We all got really into it and soon we forgot the rotting eggs smell and we were floating blissfully into the oozing, stinky mud.

It felt like we stayed forever but it was only an hour in the mud. When we felt ready we got out and Mary washed us off by dumping buckets of warm salty water over our heads and body. It actually felt AMAZING!

As I watched her humble, seemingly boring job serving  us, I couldn’t help but feel gratitude for this young lady. She spent the whole time we were there watching us, telling us which baths to go in and which were too hot (there were some places that the water reaches 90 Celsius / 104 Fahrenheit ). She helped us when we got mud in our eyes and and washed away the mud from our adventure so we could be clean again.

I also couldn’t help but feel gratitude for One who is greater than us all who chose to humble himself and be the servant of all. I am grateful for His guidance in which paths to take and which places to avoid and most of all his loving sacrifice that washes us clean when we are covered in the dirt and filth of the world.

We truly are blessed to have this special time to draw closer together as a family as well as to draw closer to the Savior and see His hand at work in our lives.

 

 

Chocolate Covered Wisdom

The open market had a strange looking bumpy oblong shaped fruit and when we asked the lady sitting cross legged on the mat on the ground behind the table she said “it’s cacao fruit”.

We bought the four biggest ones for 50 Vatu each (equivalent to .50USD) and put them in our bulging market bag.

When we got home Monday night Eric had prepared a beautiful scripture lesson on the Lords timing. He invited everyone into the kitchen where we learned how cacao plants are planted, harvested and turned into chocolate.Image may contain: food

Without the proper timing and process, the cacao fruit which is a sweet fruit with bitter seeds inside, can never be transformed into the yummy chocolate we see at the grocery store.

The girls all gathered together, took apart the cocoa fruit, cut down banana leaves from the back yard and started the process of fermenting and drying the cocao beans.

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After separating the seed from its fruit you must ferment it for three days and then lay it to dry in the sun for three days. After all that you crush it and cook it and turn it into chocolate adding milk and sugar.

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I started thinking about it. Hmmmm.

I wondered to myself How many times do I judge other people or myself , thinking I ought to, or they ought to already be the finished product?

With faith in Gods purpose, plan and timing We can trust the process of growing and maturing and love people around us just as they are.

That’s my thought for today, enjoy your chocolate-we did!!

Jesus Saves!

Late last night my 15-year-old came into my bedroom to sit down and chat.

There was rarely time for this back at home, however, with no TVs or computers, iPods or radios, Island living somehow makes space for beautiful things to grow.

Vanuatu is a tiny group of islands off the coast of Australia classified as a Third World country.
The cost of fuel, food, rent, internet, electricity, gas and a vehicle are all either the same as or higher here in Vanuatu than at home in Canada.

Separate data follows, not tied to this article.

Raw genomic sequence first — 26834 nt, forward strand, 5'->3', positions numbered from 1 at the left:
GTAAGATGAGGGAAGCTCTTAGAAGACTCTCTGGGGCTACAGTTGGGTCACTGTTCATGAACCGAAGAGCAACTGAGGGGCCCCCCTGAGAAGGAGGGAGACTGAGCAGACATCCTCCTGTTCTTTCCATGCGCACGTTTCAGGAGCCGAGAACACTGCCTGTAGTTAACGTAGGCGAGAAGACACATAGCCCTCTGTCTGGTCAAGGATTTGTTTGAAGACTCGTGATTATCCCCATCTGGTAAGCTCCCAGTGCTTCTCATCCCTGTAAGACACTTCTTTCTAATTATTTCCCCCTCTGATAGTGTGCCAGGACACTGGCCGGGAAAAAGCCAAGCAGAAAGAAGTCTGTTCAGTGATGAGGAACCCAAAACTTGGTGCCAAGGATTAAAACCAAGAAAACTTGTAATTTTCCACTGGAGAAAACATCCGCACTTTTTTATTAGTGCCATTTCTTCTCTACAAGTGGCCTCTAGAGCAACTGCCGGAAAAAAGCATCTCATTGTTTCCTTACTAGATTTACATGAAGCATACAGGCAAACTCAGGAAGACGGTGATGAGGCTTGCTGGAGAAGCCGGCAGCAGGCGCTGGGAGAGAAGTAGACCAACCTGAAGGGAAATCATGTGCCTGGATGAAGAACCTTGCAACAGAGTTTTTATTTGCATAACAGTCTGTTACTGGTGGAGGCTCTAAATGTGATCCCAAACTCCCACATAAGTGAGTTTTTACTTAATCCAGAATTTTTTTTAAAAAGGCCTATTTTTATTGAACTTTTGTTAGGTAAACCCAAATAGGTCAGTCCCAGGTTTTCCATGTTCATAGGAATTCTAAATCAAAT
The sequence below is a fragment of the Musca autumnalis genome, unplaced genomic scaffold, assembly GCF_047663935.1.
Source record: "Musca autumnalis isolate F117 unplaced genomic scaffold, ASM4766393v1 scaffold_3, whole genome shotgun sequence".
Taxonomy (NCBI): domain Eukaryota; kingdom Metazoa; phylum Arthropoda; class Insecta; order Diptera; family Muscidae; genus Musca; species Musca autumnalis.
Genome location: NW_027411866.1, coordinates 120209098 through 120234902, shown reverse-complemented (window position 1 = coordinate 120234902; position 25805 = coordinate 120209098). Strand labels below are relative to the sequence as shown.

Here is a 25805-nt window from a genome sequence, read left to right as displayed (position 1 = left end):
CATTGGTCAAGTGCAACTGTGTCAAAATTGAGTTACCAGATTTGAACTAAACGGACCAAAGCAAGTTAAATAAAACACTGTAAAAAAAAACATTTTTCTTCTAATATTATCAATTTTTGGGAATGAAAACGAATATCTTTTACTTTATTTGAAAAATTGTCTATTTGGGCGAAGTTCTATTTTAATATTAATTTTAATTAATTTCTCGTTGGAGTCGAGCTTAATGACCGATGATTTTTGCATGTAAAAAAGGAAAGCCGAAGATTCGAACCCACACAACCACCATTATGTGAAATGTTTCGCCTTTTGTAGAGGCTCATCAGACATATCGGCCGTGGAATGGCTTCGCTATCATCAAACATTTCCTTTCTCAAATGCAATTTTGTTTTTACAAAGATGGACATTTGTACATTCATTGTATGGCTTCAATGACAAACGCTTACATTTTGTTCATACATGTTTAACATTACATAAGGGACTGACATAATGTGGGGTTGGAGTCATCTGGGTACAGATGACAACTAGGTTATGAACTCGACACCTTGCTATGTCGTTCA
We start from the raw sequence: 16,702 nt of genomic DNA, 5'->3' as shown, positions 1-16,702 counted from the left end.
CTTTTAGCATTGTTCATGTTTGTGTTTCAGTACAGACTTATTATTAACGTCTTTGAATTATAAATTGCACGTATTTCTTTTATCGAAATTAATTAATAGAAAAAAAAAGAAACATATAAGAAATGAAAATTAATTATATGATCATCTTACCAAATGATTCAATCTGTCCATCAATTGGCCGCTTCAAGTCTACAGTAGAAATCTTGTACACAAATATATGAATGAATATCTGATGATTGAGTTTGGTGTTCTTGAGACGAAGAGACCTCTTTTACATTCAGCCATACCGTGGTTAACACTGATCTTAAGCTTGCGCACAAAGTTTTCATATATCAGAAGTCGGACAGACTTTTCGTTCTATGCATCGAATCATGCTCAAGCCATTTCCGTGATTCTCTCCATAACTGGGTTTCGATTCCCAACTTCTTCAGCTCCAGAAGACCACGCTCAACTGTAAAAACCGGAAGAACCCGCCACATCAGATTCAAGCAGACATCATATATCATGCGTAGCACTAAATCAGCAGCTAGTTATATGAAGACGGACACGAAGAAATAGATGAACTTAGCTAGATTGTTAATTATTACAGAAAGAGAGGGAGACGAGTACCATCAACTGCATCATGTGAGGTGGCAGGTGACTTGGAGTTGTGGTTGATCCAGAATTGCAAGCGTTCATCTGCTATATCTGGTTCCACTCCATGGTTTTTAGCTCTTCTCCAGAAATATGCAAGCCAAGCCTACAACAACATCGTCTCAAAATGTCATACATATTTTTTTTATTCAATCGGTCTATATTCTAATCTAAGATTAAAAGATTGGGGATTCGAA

I looked over at my daughter sprawled across the bed, her island braids falling at her side.

“mom, it’s so weird, the people here have nothing. Their clothes are worn out and ripped, they have to walk hours to get anywhere, grown adults work all day for $1.75 an hour, their family members die all the time, and yet for some reason they are still so happy”Image may contain: one or more people, outdoor and closeup

I Lay in bed pondering her comments. What does make us in North America so unsatisfied with our lives? So full of independence, and fear, and anger and hatred? So quick to bully, to be a victim, to point fingers, so eager to complain, so insistent that ‘fairness and justice’ be served. There is nothing fair about this life here, but I have rarely seen even one person show signs of dissatisfaction due to the inequality of their situation.

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Every day children are separated from their mother and father and are given to relatives to satisfy a debt or a custom ceremony.

Cyclones, tsunami’s, & earthquakes flatten their little tin shacks and destroy the precious food growing in their gardens.

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People die often because of infections, lack of medical care, and preventable diseases.

But the people here are not sad, the opposite is true actually. Friends and strangers alike kiss each other on the cheeks, touch each other as they pass by, and yell out greetings as they bump along the dirt roads in the trucks and buses.

I have not met a single person that does not have a deep faith in God. Their faith is not something to be ashamed of. On Sunday, every store shuts down and every person returns to their family and their separate churches to worship. If a cyclone is approaching the community prays together and on the radio, and at the local market it is announced for people to repent, and remember God.

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Here where the dogs and chickens wander into church and the graffiti on the wall says “Jesus Saves”, Gods masterpieces, and His miracles are all around us and nobody is ashamed to point them out or to praise them.

NiVan Grafitti

In some ways our fancy, fast, first world country is ahead of these simple island people, but in many ways we are so far behind.

The Colour of Happy Birthday

He goes on unknown hikes, climbs tall coconut trees, catches snakes, makes friends wherever he goes, speaks two languages, is literally brilliant, doesn’t care how old you are, isn’t afraid of anything, loves his family and serves God. Joshua is the most friendly, adventuresome young man I have ever met!